John's motto is Keep In Flight

John’s motto is Keep In Flight

My final story takes place a long time after I was in his class.
John had sent out a notice to all of his students that he wouldn’t be in touch for a while.  He was going on a trip to South Africa with Jesse Jackson.  The next thing that I know, I’m watching television as Jesse is speaking from the doorway of Nelson Mandela’s house.  Nelson had just been released from prison.  As Jesse introduces Nelson to the press, he says something about “and this is the press from Chicago.”
Jesse reaches towards his friend, John H. White. I hear a number of shutters in a row, and I know that its John shooting a picture at that moment, as Jesse escorts him into Nelson’s home.
John once told the class that being a photographer is having a front seat to history.  I can’t even fathom what he was feeling that day. But in that split moment where his friend was inviting him into Nelson Mandela’s home, his very first instinct was to get the picture… before going inside.  Its also worth also noting that once he was inside, he respected the privacy of the man who had just been released from prison… and largely kept his camera to himself.

The image that I have of the seagull, above, is recognizable to anyone who has taken John’s class. John regularly takes photos at sunrise, near the lake. When he sees a seagull, he tries to catch it with its wingtips up. His motto is “Keep In Flight,” and he often signs a note by adding the shape of the wings, as above.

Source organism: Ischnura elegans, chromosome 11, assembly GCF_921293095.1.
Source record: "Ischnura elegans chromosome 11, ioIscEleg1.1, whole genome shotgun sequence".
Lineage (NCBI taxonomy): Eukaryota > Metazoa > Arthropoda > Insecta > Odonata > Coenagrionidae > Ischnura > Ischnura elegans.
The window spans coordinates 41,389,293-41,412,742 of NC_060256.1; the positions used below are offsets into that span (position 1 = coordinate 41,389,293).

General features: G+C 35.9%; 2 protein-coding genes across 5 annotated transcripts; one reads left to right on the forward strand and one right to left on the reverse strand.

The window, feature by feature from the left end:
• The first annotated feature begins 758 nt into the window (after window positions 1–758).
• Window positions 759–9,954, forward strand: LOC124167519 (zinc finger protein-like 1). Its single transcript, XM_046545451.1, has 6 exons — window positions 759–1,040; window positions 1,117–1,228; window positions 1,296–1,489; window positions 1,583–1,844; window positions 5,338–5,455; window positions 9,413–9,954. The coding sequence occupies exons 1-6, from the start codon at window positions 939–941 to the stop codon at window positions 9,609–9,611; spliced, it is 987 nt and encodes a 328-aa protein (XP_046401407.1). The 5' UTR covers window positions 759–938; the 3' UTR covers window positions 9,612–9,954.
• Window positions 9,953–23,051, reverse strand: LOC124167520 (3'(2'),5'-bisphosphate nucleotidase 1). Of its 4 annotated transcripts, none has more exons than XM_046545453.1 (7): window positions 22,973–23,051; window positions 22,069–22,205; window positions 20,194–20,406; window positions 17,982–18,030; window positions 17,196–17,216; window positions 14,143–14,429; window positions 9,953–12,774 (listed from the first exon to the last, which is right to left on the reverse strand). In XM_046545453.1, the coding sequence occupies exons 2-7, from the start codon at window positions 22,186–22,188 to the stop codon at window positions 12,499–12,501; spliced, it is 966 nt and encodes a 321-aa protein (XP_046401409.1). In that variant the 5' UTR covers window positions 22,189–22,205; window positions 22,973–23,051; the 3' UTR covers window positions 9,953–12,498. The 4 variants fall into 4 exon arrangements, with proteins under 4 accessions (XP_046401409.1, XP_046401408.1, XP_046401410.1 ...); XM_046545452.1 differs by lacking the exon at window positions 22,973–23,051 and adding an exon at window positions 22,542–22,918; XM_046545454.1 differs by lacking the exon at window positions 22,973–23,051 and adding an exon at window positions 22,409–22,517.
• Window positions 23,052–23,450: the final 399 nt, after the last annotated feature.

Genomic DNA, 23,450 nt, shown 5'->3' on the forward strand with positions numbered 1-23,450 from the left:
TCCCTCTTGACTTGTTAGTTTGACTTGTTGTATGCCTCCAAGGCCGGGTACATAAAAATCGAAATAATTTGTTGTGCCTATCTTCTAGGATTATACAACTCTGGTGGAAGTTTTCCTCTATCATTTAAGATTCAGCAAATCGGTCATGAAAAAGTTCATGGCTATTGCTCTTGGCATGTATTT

Whenever I see a seagull, I do the same thing.
You may notice that the image has my watermark.  My complete name is John Henry Abbott.  Up until meeting John H. White, I had kept my middle name mostly to myself.
However, my pride in having met the man and having been taught by him is so extreme, that I even find pride that we have the same first name and middle initial.

You’ll note that I’ve included a couple of pictures here that seem unrelated.
They are not.
I wouldn’t have taken either of them if it wasn’t for John H. White.
I wouldn’t have dared taken on a documentary project on my own volition.
I wouldn’t have captured Bill Clinton on the day that he clinched the Democratic nomination for president.
I wouldn’t be the improv photographer that I am, and I certainly wouldn’t be the teacher that I am. I wouldn’t have been an extra on the set of the television show “Boss,” as a  photojournalist.  (The wardrobe person wouldn’t have looked at me, approved of the way I looked, and said, “Yeah… you’re a photojournalist.”)
I know that John H. White will continue to shoot, and that someone will hire him to take photos of events.  You’d be stupid not to.  I know that I’ll be at an event, and I’ll run into him again.  (I keep on doing that.  He’ll see me and wink.)  Most importantly, I know that he’ll continue to teach and inspire.
Because that’s what he does.
To Mr. John H. White; I just wanted you to know, I’m still “keeping in flight.”

Me, as an extra, in the second season of Boss

Me, as an extra, in the second season of Boss